Parting with Prospects like Stroman and Sanchez
Everyone loves to hoard them, but nobody wants to part with them.
Prospects are one of the most coveted commodities in all of baseball. At the same time, they’re also one of the most volatile.
Out of all the major professional sports, there is nothing more uncertain than a Major League baseball prospect. This is likely due to the fact that the road to show is much longer and grueling than any other professional sport.
Even when with first round picks, there are a lot of things that can go wrong in between draft day and a player’s eventual debut in the MLB. For a great deal of players, for one reason or another, that day never even comes.
And yet even with the uncertainty of top prospects, often times teams display a reluctancy to moving them. Understandably so; because often times these young players represent the next phase in the life cycle of a Major League baseball team.
Marcus Stroman and Aaron Sanchez are arguably the two top prospects in the Toronto Blue Jays minor league system. Two players who displayed very impressive campaigns in the Arizona Fall League and whose stock is higher than ever.
But right now, the greater need for the Blue Jays is Major League talent; namely starting pitching. That invariably means either Marcus Stroman or Aaron Sanchez or even both players would be the centrepieces involved in any sort of substantial trade.
If the Blue Jays could get a starter like Jeff Samardzija as it’s been reported, and it took Aaron Sanchez to get him, as much as it pains me to say this … the Blue Jays should probably make that trade.
Jeff Samardzija may not be the sexiest name out there on the trade front, but the fact remains he’s logged close to 400 innings total the past two seasons with the Chicago Cubs. He’s also under team control for two more seasons.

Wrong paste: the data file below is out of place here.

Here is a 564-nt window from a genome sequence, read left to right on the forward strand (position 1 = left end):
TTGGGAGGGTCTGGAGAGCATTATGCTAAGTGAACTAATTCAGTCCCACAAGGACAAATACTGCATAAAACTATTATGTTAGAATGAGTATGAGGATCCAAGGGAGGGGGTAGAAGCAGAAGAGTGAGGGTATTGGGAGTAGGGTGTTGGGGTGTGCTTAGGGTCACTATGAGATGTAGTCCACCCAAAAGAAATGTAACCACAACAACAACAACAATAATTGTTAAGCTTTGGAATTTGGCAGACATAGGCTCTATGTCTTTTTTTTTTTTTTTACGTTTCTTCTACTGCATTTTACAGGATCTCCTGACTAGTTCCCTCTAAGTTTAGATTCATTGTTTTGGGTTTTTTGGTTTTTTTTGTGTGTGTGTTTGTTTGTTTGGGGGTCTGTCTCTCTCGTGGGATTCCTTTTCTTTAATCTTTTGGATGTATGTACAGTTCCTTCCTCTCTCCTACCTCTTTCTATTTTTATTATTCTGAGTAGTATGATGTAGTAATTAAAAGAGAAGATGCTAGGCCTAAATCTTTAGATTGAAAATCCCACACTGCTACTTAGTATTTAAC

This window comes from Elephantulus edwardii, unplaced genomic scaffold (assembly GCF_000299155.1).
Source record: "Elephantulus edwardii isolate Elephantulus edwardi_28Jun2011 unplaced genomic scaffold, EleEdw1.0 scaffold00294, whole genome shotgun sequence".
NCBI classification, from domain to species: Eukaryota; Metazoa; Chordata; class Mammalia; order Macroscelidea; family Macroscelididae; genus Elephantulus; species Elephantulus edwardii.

Odds are Aaron Sanchez is at least 2-3 years away from making his way up through the system anyway. If the Blue Jays could get a bona fide starting pitcher in return for Aaron Sanchez, it almost serves them to deal him right now.
Say Aaron Sanchez does turn out to be the starting pitcher everyone is hoping he’ll be. By the time he reaches the Major Leagues, the Blue Jays window of contention could already have passed.
At the end of the 2015 season, here’s the list of Blue Jays who could be long gone (either due to expiring contracts or option years which could be declined): Jose Bautista, Edwin Encarnacion, R.A. Dickey, Mark Buehrle and Brandon Morrow.
Part of asset management is knowing when to sell high. And this would definitely be a sell high opportunity for the Blue Jays with someone like of Aaron Sanchez. After his impressive AFL stint, his trade value might not be higher than it is this very instant.
When it comes to trading prospects, I think back to the Nestor Molina/Sergio Santos trade. At the time, Molina was one of the Blue Jays top prospects
in the organization. Coincidentally, weeks prior to the trade, Nestor Molina garnered glowing reviews from the coaching staff.
Not long after, he was swapped to the Chicago White Sox for Sergio Santos. Nestor Molina isn’t a complete bust by any means, but two years since the trade, he hasn’t progressed more than one game beyond Triple A. The Blue Jays sold high on Molina, and so far it’s worked out.
Sergio Santos has experienced his fair share setbacks as well, but at least he has contributed to the Blue Jays roster. And he’s still under team control for four more seasons.
Marcus Stroman on the other hand, is a bit of a different story than Aaron Sanchez.